Objective: To test whether an integrated delivery system could successfully implement an evidence-based pay-for-performance program for coronary artery bypass graft (CABG) surgery.
Methods: The program consisted of 3 components: (1) establishing implementable best practices; (2) developing risk-based pricing; (3) establishing a mechanism for patient engagement. Surgeons reviewed all class I and IIa "2004 American Heart Association/American College of Cardiology Guidelines for CABG Surgery" and translated them into 40 verifiable behaviors. These were imbedded within a new ProvenCareSM program and "hardwired" within the electronic health record system, including order sets, templates, and "time outs". Concurrently preoperative, inpatient, and postoperative care within 90 days was packaged into a fixed price. A Patient Compact was developed to highlight the importance of patient activation. All elective CABG patients treated between February 2, 2006 and February 2, 2007 were included (ProvenCareSM Group) and compared with 137 patients treated in 2005 (Conventional Care Group).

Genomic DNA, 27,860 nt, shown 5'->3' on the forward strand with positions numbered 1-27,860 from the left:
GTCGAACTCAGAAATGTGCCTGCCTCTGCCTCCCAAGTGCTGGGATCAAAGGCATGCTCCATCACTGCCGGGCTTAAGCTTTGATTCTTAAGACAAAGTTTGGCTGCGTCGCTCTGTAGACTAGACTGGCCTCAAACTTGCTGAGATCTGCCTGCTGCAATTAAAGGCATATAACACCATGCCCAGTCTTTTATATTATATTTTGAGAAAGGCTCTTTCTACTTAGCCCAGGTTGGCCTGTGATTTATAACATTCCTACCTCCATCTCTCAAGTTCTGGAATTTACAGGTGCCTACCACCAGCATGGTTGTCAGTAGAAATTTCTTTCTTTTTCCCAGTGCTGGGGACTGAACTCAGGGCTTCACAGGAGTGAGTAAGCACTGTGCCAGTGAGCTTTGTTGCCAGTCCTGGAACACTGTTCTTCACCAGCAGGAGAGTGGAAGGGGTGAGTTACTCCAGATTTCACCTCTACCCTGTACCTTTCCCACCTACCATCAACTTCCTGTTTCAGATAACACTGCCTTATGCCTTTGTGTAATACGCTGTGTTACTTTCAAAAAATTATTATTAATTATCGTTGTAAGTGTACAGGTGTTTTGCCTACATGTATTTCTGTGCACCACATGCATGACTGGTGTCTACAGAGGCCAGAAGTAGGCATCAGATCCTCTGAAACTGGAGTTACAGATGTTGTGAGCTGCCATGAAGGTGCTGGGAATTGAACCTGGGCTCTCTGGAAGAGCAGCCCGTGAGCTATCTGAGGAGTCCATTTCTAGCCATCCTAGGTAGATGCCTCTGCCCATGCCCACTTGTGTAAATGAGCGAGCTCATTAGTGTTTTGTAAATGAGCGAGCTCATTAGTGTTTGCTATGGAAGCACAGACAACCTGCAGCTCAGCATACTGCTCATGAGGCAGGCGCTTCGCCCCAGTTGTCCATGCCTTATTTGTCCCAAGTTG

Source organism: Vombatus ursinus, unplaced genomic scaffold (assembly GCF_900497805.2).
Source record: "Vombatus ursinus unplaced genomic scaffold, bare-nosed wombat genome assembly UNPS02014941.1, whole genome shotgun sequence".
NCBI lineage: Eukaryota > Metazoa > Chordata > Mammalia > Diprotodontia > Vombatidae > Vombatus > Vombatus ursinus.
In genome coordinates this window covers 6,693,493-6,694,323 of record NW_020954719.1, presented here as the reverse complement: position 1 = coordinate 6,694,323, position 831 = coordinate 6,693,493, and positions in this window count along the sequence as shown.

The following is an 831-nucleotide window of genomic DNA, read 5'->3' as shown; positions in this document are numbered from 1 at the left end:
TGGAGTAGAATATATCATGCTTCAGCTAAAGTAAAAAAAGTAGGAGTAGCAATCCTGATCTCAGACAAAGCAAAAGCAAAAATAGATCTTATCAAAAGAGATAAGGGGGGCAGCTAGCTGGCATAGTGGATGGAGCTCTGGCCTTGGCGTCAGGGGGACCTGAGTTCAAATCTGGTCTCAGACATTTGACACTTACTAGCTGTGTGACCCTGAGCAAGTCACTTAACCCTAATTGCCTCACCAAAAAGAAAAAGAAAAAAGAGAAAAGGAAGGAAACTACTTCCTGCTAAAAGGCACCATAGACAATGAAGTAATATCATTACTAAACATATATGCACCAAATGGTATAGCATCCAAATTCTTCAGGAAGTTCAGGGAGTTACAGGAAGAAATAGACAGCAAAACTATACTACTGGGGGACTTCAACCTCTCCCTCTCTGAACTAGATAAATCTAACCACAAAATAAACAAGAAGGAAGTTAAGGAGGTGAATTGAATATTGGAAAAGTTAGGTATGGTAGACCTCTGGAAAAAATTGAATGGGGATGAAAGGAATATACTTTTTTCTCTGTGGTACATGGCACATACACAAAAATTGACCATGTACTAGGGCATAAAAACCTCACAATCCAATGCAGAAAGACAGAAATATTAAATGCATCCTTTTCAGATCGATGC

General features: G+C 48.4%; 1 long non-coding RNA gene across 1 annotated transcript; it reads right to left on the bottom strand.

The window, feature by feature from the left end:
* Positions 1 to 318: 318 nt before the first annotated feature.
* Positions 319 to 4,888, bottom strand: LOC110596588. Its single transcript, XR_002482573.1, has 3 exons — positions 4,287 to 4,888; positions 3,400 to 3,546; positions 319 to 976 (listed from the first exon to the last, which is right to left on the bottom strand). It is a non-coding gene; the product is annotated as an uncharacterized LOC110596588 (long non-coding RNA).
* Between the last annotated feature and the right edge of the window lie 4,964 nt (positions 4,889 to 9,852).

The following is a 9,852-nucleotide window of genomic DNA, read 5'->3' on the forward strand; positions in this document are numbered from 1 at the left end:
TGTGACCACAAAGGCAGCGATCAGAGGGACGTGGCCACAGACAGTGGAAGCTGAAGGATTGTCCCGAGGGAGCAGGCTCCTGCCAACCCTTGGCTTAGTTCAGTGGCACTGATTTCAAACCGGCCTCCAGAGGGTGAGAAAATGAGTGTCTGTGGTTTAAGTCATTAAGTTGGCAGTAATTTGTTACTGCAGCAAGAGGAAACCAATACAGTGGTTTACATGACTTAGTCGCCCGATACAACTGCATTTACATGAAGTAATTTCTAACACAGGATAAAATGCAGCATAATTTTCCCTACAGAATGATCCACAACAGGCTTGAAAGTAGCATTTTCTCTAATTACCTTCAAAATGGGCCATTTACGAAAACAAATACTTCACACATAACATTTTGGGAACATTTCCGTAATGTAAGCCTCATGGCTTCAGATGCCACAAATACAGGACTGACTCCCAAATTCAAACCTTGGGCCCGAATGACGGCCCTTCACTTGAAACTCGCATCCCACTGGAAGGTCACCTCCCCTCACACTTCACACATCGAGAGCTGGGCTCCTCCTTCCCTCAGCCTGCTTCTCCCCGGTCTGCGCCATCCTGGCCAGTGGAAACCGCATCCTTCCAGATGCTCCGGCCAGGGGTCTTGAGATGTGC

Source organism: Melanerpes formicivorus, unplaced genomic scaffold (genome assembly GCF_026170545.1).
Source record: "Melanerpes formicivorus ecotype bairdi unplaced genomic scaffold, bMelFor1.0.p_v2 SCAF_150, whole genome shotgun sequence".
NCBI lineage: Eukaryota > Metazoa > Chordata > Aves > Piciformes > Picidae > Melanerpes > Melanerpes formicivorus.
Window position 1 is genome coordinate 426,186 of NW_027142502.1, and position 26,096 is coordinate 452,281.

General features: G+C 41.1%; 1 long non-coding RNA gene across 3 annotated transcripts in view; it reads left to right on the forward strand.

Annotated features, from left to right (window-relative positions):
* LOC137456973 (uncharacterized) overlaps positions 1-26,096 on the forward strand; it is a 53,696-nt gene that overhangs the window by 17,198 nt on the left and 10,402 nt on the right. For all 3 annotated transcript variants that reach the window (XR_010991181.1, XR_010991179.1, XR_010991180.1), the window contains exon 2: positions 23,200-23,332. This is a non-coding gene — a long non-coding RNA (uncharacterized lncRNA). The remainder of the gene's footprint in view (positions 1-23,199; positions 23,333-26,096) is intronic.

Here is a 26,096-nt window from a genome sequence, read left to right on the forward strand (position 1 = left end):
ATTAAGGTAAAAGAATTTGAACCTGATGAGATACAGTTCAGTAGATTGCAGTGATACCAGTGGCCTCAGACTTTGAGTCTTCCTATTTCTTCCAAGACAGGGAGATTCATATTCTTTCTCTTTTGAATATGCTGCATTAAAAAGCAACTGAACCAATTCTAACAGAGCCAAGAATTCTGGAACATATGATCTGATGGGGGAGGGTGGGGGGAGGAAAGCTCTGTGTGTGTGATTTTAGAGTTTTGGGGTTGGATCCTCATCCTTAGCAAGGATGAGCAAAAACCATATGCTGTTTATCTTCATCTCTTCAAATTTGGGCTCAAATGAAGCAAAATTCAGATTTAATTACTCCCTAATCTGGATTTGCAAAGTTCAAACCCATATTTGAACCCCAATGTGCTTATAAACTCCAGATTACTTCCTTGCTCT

Results: Initially, only 59% of patients received all 40 best practice components. At 3 months, program compliance reached 100%, but fell transiently to 86% over the next 3 months. Reliability subsequently increased to 100% and was sustained for the remainder of the study period. The overall trend in reliability was significant at P=0.001. Thirty-day clinical outcomes showed improved trends () but only the likelihood of discharge to home reached statistical significance. Length of stay decreased by 16% and mean hospital charges fell 5.2%.(Table is included in full-text article.)
Conclusion: A provider-driven pay-for-performance process for CABG, enabled by an electronic health record system, can reliably deliver evidence-based care, fundamentally alter reimbursement incentives, and may ultimately improve outcomes and reduce resource use.